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Given green light, no stopping 'em

Page full of 2 -- Just because it's Boston and he's managing the Red Sox, Terry Francona will endure his share of criticism. But Francona has been above reproach in a number of areas, especially in deciding when to give batters the green light on 3-and-0 counts.

Sox batters have gone 7 for 7 with four doubles, a home run, and eight RBIs during Francona's tenure when they have swung at 3-and-0 pitches and put the ball in play. No one has fared better than David Ortiz, who is 3 for 3 with a double, a home run, and three RBIs. Manny Ramirez, Jason Varitek, and Doug Mirabelli have each delivered in their only swings at 3-and-0 pitches when they have put the ball in play, with all but Varitek doubling home at least one run. Ramirez and Daubach each doubled in two runs.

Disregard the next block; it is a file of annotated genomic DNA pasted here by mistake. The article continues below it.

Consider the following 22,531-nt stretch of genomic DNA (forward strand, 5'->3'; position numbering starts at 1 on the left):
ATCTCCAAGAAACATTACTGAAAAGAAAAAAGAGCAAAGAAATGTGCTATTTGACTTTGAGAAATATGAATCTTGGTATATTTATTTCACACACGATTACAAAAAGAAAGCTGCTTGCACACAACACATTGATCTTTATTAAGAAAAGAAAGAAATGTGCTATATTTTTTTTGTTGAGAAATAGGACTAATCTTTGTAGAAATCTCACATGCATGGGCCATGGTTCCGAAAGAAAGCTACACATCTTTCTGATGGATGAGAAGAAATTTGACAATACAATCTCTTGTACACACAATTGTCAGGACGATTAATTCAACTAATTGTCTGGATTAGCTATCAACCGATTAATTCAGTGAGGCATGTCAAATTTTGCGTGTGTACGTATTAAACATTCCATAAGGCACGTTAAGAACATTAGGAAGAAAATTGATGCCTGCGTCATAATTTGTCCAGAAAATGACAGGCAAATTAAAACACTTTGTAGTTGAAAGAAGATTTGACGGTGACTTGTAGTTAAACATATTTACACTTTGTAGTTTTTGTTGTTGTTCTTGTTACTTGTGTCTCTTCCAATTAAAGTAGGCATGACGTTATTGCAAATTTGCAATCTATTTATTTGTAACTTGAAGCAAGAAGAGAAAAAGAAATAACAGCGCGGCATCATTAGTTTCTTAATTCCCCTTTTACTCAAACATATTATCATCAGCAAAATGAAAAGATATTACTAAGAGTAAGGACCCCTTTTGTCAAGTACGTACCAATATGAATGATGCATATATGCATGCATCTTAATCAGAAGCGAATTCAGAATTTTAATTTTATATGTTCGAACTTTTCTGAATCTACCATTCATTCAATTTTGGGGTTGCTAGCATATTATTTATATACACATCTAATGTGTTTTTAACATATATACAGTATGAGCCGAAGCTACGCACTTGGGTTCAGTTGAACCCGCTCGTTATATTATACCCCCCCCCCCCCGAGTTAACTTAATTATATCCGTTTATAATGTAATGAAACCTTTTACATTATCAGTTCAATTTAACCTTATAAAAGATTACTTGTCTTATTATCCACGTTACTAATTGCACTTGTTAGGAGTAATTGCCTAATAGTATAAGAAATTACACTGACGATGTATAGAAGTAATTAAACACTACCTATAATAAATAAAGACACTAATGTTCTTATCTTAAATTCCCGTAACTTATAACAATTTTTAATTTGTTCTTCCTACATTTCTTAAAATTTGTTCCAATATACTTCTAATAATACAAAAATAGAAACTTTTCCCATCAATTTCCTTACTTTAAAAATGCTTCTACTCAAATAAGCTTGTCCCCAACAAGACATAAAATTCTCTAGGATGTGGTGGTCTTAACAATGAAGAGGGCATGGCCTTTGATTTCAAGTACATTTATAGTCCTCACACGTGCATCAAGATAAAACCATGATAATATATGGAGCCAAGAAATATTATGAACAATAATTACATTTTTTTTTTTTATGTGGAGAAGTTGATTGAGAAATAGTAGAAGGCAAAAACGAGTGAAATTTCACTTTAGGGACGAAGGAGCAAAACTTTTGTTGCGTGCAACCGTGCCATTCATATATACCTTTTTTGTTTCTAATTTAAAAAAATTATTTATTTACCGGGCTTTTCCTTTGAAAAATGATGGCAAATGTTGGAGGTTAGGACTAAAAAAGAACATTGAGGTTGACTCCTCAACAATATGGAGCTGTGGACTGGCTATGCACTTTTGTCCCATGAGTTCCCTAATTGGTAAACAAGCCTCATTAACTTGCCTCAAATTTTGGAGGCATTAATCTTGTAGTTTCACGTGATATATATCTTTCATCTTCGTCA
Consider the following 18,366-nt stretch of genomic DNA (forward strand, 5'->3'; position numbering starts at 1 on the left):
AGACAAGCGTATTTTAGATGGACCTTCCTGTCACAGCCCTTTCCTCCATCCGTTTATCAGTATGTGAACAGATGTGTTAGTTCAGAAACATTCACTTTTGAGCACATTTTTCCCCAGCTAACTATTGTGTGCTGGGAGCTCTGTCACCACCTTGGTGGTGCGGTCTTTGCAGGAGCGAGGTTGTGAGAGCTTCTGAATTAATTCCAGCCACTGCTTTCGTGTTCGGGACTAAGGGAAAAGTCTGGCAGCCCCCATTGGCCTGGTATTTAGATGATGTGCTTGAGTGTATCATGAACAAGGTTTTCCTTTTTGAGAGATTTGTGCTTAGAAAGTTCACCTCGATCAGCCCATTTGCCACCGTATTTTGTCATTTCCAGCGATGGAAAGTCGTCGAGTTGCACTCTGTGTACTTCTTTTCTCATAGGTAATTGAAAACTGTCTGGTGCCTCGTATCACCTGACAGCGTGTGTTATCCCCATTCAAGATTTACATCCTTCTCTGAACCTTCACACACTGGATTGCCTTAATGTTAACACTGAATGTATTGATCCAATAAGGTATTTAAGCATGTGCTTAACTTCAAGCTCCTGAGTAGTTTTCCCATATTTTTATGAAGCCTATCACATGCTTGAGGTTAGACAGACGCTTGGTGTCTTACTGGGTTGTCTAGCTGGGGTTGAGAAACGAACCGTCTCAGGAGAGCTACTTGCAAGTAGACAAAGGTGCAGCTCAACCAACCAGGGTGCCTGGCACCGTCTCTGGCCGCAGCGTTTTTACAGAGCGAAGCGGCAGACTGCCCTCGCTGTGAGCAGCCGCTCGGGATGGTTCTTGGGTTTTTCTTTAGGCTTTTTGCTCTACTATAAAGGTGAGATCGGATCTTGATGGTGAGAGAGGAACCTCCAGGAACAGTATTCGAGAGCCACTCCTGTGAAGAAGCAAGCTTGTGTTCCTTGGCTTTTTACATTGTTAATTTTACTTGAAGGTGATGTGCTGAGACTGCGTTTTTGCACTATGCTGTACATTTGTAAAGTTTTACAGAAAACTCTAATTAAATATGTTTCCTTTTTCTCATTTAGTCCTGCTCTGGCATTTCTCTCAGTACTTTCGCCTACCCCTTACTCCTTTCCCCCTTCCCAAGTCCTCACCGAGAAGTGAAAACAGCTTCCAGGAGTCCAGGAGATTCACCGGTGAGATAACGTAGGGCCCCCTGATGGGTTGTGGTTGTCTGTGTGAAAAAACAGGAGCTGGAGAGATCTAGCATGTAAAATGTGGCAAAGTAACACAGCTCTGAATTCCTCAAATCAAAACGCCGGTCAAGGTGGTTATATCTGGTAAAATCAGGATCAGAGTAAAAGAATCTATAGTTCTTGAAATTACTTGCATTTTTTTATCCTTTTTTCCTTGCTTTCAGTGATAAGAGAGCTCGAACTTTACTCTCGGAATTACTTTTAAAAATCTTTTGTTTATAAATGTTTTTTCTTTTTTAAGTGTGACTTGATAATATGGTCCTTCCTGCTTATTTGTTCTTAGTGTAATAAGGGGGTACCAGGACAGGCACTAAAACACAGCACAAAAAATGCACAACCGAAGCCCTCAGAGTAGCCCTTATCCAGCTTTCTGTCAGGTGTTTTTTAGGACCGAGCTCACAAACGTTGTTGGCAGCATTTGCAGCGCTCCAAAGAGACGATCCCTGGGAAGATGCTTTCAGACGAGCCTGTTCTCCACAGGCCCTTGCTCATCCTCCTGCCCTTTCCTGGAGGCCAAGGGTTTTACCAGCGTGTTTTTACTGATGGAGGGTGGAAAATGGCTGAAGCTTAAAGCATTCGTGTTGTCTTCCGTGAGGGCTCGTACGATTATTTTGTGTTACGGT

Batters generally expect pitchers to throw fastballs over the plate on 3-and-0 counts.

"If you have a guy who can hit a fastball and can hurt the [other] team with that fastball and is not going to swing at a bad pitch, you've got to have some trust," Francona said. "I just think it makes sense."

Francona has carefully chosen his spots, often preferring batters show restraint, particularly when the Sox are trailing and need base runners. The Sox have drawn 47 walks this season, including three last night, on the fourth pitch of an at-bat when the count was 3-0.

But Francona has been reluctant to give Ortiz the red light.